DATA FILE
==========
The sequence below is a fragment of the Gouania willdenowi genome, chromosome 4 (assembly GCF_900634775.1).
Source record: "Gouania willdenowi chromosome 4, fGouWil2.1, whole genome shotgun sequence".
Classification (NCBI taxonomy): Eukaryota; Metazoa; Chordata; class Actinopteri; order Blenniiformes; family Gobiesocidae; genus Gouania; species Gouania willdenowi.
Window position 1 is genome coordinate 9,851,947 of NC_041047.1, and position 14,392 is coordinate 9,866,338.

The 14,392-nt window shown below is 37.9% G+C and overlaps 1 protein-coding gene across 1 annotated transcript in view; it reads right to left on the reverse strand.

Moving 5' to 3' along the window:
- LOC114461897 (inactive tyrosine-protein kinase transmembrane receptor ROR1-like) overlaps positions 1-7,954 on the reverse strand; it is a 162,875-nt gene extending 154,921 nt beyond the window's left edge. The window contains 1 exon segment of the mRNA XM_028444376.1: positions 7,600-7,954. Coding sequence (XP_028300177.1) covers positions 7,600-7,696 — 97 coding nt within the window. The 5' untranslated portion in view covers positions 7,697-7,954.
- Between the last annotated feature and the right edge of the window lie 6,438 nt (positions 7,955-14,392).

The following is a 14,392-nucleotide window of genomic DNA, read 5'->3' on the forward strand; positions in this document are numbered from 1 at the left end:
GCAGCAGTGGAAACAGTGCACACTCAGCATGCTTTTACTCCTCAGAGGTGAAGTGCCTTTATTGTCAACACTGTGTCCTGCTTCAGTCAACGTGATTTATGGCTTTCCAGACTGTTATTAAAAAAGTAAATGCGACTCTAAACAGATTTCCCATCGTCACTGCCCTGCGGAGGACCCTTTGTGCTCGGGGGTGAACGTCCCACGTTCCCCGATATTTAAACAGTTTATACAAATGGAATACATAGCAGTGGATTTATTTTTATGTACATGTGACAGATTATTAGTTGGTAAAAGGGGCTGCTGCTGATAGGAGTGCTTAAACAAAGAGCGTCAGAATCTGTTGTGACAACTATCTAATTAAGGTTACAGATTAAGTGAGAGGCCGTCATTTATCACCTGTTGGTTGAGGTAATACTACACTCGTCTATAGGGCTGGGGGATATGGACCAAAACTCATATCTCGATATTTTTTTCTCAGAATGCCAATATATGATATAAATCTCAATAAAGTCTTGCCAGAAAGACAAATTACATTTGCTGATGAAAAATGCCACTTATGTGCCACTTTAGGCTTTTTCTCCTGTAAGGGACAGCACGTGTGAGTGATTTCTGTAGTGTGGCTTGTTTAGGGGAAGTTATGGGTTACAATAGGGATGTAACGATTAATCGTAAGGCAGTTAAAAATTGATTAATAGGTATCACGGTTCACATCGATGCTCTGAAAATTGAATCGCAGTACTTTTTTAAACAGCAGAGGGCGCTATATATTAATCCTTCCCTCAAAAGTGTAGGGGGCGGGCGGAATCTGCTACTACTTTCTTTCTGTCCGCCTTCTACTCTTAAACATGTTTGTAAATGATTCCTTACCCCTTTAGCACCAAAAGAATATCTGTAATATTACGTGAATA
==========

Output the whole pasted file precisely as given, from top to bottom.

The sequence below is a fragment of the Gouania willdenowi genome, chromosome 4 (assembly GCF_900634775.1).
Source record: "Gouania willdenowi chromosome 4, fGouWil2.1, whole genome shotgun sequence".
Classification (NCBI taxonomy): Eukaryota; Metazoa; Chordata; class Actinopteri; order Blenniiformes; family Gobiesocidae; genus Gouania; species Gouania willdenowi.
Window position 1 is genome coordinate 9,851,947 of NC_041047.1, and position 14,392 is coordinate 9,866,338.

The 14,392-nt window shown below is 37.9% G+C and overlaps 1 protein-coding gene across 1 annotated transcript in view; it reads right to left on the reverse strand.

Moving 5' to 3' along the window:
- LOC114461897 (inactive tyrosine-protein kinase transmembrane receptor ROR1-like) overlaps positions 1-7,954 on the reverse strand; it is a 162,875-nt gene extending 154,921 nt beyond the window's left edge. The window contains 1 exon segment of the mRNA XM_028444376.1: positions 7,600-7,954. Coding sequence (XP_028300177.1) covers positions 7,600-7,696 — 97 coding nt within the window. The 5' untranslated portion in view covers positions 7,697-7,954.
- Between the last annotated feature and the right edge of the window lie 6,438 nt (positions 7,955-14,392).

The following is a 14,392-nucleotide window of genomic DNA, read 5'->3' on the forward strand; positions in this document are numbered from 1 at the left end:
GCAGCAGTGGAAACAGTGCACACTCAGCATGCTTTTACTCCTCAGAGGTGAAGTGCCTTTATTGTCAACACTGTGTCCTGCTTCAGTCAACGTGATTTATGGCTTTCCAGACTGTTATTAAAAAAGTAAATGCGACTCTAAACAGATTTCCCATCGTCACTGCCCTGCGGAGGACCCTTTGTGCTCGGGGGTGAACGTCCCACGTTCCCCGATATTTAAACAGTTTATACAAATGGAATACATAGCAGTGGATTTATTTTTATGTACATGTGACAGATTATTAGTTGGTAAAAGGGGCTGCTGCTGATAGGAGTGCTTAAACAAAGAGCGTCAGAATCTGTTGTGACAACTATCTAATTAAGGTTACAGATTAAGTGAGAGGCCGTCATTTATCACCTGTTGGTTGAGGTAATACTACACTCGTCTATAGGGCTGGGGGATATGGACCAAAACTCATATCTCGATATTTTTTTCTCAGAATGCCAATATATGATATAAATCTCAATAAAGTCTTGCCAGAAAGACAAATTACATTTGCTGATGAAAAATGCCACTTATGTGCCACTTTAGGCTTTTTCTCCTGTAAGGGACAGCACGTGTGAGTGATTTCTGTAGTGTGGCTTGTTTAGGGGAAGTTATGGGTTACAATAGGGATGTAACGATTAATCGTAAGGCAGTTAAAAATTGATTAATAGGTATCACGGTTCACATCGATGCTCTGAAAATTGAATCGCAGTACTTTTTTAAACAGCAGAGGGCGCTATATATTAATCCTTCCCTCAAAAGTGTAGGGGGCGGGCGGAATCTGCTACTACTTTCTTTCTGTCCGCCTTCTACTCTTAAACATGTTTGTAAATGATTCCTTACCCCTTTAGCACCAAAAGAATATCTGTAATATTACGTGAATA